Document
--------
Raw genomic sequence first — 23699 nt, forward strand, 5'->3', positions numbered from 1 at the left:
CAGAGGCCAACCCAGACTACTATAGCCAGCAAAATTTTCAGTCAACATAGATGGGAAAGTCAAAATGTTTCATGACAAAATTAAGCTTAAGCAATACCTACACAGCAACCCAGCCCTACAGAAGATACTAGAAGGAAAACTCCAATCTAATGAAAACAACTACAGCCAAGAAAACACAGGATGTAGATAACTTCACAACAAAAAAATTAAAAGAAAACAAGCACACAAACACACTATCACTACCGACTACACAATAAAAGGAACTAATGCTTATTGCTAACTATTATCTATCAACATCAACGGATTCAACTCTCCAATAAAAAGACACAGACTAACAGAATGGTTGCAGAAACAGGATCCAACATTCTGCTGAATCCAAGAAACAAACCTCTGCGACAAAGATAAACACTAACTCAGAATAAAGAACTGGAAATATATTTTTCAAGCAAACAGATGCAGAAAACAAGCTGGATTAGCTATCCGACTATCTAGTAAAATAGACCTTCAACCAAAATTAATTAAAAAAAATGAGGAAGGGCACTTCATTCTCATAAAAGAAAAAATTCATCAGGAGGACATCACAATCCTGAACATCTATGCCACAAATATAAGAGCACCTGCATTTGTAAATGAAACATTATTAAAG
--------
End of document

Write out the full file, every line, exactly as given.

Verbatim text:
Raw genomic sequence first — 23699 nt, forward strand, 5'->3', positions numbered from 1 at the left:
CAGAGGCCAACCCAGACTACTATAGCCAGCAAAATTTTCAGTCAACATAGATGGGAAAGTCAAAATGTTTCATGACAAAATTAAGCTTAAGCAATACCTACACAGCAACCCAGCCCTACAGAAGATACTAGAAGGAAAACTCCAATCTAATGAAAACAACTACAGCCAAGAAAACACAGGATGTAGATAACTTCACAACAAAAAAATTAAAAGAAAACAAGCACACAAACACACTATCACTACCGACTACACAATAAAAGGAACTAATGCTTATTGCTAACTATTATCTATCAACATCAACGGATTCAACTCTCCAATAAAAAGACACAGACTAACAGAATGGTTGCAGAAACAGGATCCAACATTCTGCTGAATCCAAGAAACAAACCTCTGCGACAAAGATAAACACTAACTCAGAATAAAGAACTGGAAATATATTTTTCAAGCAAACAGATGCAGAAAACAAGCTGGATTAGCTATCCGACTATCTAGTAAAATAGACCTTCAACCAAAATTAATTAAAAAAAATGAGGAAGGGCACTTCATTCTCATAAAAGAAAAAATTCATCAGGAGGACATCACAATCCTGAACATCTATGCCACAAATATAAGAGCACCTGCATTTGTAAATGAAACATTATTAAAG